2. Speaking of deductions…

So for influencers who classify their work as a business, what can they write off? Despite some people on TikTok saying that they’ve seen influencers claim to deduct things like coffee and vacations, it doesn’t seem to be that simple.

“For the IRS standards…you get to deduct it if it’s ordinary and necessary to your business,” Alexander said.

Continue reading here.—KH



Want to know the best time to talk about economic conditions? At a Morning Brew networking event in Austin.

Join us on Monday, March 13 as we host a happy hour with Money with Katie’s own Katie Gatti Tassin and iShares by BlackRock’s Jay Jacobs. We’ll get into the nitty-gritty of weathering financial storms and touch on which areas are ripe for investment. Oh, and did we mention there’ll be shuffleboard?



A meeting of marketing minds. It’s got networking, collaboration, and learning galore! It’s Iterable’s 2023 Activate Summit, and it’s not to be missed. Hear from big-name brands like European Wax Center, A+E Networks, and ClickUp about how to craft crucial marketing moments. Attend virtually or IRL and use code BREW2023 for 30% off.


French press

There are a lot of bad marketing tips out there. These aren’t those.

Free advice: From Kyle Lacy, CMO of engineering management platform Jellyfish, about how to approach a career in marketing based on his decade-plus of experience.

Rec list: Of podcasts for social media marketers looking to brush up on their skills, stay in the know about pop culture, and more.

Double dose: Subscribe to Double Shot for an extra helping of the top headlines of the day from the world of marketing and advertising. Learn more and subscribe here.


  • Ozy Media said it will “suspend operations immediately” after founder Carlos Watson was arrested and indicted on federal fraud charges.
  • Powerade signed a multiyear deal with NBA player Ja Morant as part of a brand overhaul. Yesterday, the Washington Post reported that “Morant and people close to him have been accused of threatening and even violent behavior, according to previously unreported police records.”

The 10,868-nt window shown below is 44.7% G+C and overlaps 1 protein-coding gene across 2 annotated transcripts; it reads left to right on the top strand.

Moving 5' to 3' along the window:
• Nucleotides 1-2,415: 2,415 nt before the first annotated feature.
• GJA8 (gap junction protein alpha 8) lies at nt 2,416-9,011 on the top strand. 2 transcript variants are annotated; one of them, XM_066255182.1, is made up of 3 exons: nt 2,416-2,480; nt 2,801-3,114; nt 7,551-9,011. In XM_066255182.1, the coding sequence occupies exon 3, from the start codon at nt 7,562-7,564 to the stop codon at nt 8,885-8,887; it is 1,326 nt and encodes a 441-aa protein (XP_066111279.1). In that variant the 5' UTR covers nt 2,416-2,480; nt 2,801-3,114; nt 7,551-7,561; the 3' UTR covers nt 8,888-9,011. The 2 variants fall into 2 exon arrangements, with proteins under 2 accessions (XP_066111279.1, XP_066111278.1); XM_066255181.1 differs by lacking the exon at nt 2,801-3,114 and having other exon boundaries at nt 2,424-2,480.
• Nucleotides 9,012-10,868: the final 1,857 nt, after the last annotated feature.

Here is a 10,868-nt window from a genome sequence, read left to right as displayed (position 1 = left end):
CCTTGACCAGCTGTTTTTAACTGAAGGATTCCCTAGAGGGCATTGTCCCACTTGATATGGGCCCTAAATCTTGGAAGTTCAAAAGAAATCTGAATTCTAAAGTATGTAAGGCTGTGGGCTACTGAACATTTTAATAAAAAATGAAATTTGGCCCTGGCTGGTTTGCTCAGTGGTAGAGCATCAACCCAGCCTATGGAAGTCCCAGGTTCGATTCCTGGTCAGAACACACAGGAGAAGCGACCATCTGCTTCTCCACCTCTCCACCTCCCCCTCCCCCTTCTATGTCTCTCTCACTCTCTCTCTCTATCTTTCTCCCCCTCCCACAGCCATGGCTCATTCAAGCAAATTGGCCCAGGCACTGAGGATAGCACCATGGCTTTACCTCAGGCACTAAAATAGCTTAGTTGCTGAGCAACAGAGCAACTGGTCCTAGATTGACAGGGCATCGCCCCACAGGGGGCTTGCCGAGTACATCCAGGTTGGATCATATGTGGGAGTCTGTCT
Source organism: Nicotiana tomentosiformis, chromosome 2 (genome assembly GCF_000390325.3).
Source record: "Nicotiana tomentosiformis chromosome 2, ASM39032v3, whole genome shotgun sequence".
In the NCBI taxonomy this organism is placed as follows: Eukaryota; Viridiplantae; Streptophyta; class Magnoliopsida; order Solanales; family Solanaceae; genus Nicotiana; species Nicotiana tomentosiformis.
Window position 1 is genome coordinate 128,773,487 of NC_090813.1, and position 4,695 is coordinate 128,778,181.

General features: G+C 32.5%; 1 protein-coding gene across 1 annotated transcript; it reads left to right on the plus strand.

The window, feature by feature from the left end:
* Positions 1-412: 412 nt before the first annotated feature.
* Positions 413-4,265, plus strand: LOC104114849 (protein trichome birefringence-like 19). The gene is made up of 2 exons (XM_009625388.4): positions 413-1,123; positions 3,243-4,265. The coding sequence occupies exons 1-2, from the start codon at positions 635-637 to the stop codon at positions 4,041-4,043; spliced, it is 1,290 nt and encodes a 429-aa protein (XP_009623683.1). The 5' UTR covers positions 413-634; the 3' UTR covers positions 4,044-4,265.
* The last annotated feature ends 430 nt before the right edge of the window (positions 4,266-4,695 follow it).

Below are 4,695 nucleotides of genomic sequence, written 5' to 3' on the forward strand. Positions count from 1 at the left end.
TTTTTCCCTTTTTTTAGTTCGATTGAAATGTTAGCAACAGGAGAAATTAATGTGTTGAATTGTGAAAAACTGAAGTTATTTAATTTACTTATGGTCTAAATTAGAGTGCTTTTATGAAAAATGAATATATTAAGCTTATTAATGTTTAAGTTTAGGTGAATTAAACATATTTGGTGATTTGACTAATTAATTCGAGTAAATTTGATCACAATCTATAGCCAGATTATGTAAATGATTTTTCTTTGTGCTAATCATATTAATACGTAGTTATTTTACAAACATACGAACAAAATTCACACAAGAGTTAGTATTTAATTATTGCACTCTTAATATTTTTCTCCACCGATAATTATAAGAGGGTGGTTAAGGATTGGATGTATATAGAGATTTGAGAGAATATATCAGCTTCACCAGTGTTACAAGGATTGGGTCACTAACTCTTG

• DoorDash teamed up with Chase for the delivery brand’s first co-branded credit card.
  • The House Foreign Affairs Committee voted to give President Joe Biden “the power to ban TikTok,” though the bill doesn’t say exactly how a potential ban would work.


Horizon Media released its Top Trends report for 2023. Of the nine that made the cut, here are a few that stood out to us.

Shop local: Remember the supply-chain crisis? That, combined with “contentious geopolitical ideologies,” has Horizon predicting that we will see a “further cementing of local patriotism” this year.

  • Brands should work to “speak the local language” as a way to connect with consumers, according to the report.
  • For instance, the US Men’s National Soccer Team bought billboards in players’ hometowns ahead of the World Cup last year, and Häagen-Dazs released a “city sweets” line of ice cream inspired by street food desserts.

As a treat: Despite almost a year of talks of inflation and a recession, it seems like nothing will stop people from treating themselves. About three-quarters (74%) of adults reported spending on “little indulgences,” according to Horizon research.

  • Retailers can capitalize on this trend by offering “self-gift subscription models,” Horizon suggested.
  • Brands should also keep in mind that “treat yourself” can mean different things to different demographics.

Feeling nostalgic: “Nostalgia is set to become an extreme sport as brands, technology, and institutions find innovative ways to recreate the only safe space we really know: the past.” We couldn’t have said it better ourselves, so we didn’t (but we will point out that we clocked this trend last year).


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✢ A Note From Intuit Mailchimp

Up to 4x more orders through users’ connected stores when they used Customer Journey Builder versus bulk emails. CJB only available on paid plans. Features and functionality vary by plan.


Written by Alyssa Meyers and Katie Hicks